Freckle faced, healthy weight, and work out for 60-90 minutes a day. :) Then I get to facerolling.

    • Genocidicbunny says:

      If you dont realize the implications of this, you need to get off the internet. Better yet, just don’t reproduce.

      Giving up anonymity, introducing a real potential for real life abuse is a real issue with this. Someone pointed out that 4chan would have had a field day with this, and I believe it. I have seen lives ruined by a bunch of malignant 4chan /b/tards. This would have practically removed all the work for them.

    • DorsalRootGanglion says:

      Behold, one of the number one reasons we don’t want RealID to go forward. The perception of gamers is so negative that even a casual association could lead to our being, at best, made fun of and at worst, being discriminated against. You don’t think a boss in this job market might decide that having an active gamer in the company is a bad thing, since the perception is that gamers are lazy and stupid?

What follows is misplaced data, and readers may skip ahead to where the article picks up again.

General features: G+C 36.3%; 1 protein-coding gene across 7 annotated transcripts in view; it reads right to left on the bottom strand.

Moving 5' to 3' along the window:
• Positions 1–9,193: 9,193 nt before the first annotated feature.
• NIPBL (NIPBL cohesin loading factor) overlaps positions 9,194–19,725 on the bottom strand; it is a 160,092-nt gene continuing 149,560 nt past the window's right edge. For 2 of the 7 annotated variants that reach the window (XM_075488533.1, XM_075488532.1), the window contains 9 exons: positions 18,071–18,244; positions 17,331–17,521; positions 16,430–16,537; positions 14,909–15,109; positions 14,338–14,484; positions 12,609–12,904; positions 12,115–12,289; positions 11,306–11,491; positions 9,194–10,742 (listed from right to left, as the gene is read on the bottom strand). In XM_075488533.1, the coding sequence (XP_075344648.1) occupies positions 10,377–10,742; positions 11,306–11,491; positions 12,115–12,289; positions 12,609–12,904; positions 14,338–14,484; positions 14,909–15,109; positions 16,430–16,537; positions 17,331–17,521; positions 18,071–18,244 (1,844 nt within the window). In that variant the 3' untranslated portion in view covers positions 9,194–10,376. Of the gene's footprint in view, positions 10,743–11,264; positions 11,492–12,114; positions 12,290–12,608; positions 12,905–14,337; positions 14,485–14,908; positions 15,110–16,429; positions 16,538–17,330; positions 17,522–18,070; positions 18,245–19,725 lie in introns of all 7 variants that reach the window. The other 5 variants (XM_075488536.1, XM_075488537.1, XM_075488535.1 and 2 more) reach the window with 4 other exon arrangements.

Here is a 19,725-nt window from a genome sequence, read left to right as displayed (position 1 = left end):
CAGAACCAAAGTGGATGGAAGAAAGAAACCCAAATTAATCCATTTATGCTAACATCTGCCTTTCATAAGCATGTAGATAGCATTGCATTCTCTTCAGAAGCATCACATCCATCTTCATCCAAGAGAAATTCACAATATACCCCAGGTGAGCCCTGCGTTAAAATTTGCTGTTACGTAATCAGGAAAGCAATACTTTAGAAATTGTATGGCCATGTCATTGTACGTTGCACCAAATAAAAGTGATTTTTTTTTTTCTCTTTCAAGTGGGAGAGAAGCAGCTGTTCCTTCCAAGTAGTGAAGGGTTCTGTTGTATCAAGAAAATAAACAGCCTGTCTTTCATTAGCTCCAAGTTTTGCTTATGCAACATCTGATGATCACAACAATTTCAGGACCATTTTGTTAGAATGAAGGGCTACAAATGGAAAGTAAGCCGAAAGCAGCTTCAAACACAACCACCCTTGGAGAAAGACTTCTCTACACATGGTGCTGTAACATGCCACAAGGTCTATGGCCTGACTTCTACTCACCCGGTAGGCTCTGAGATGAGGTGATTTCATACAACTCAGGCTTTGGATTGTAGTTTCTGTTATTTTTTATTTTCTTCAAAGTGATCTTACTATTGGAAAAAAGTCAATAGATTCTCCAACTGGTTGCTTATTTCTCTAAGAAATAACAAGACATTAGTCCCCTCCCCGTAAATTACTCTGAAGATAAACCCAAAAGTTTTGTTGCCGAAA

• BarbiCat says:

      Are you seriously ignorant as to how badly this could affect female players? Or how much information you could find out about a person that you don’t like on the forums? Or is this a case of “It won’t affect me, so who cares who it WILL affect!”?

      Those of us with incredibly unique names would be very easy to find. I’ve had enough weirdos online harass me because I’m female, I don’t want them to be able to track me down outside the game.

    • fomenting fermentation says:

      Spoken like a true troll! I commend you sir.

  6. aloria says:

    Thank God. Really, if you are concerned about abusive conversations on forums, you ramp up your moderation staff and get more strict on clamping down on rulebreakers. Forcing everyone to give up their privacy is an incredibly lazy and punitive way to do things.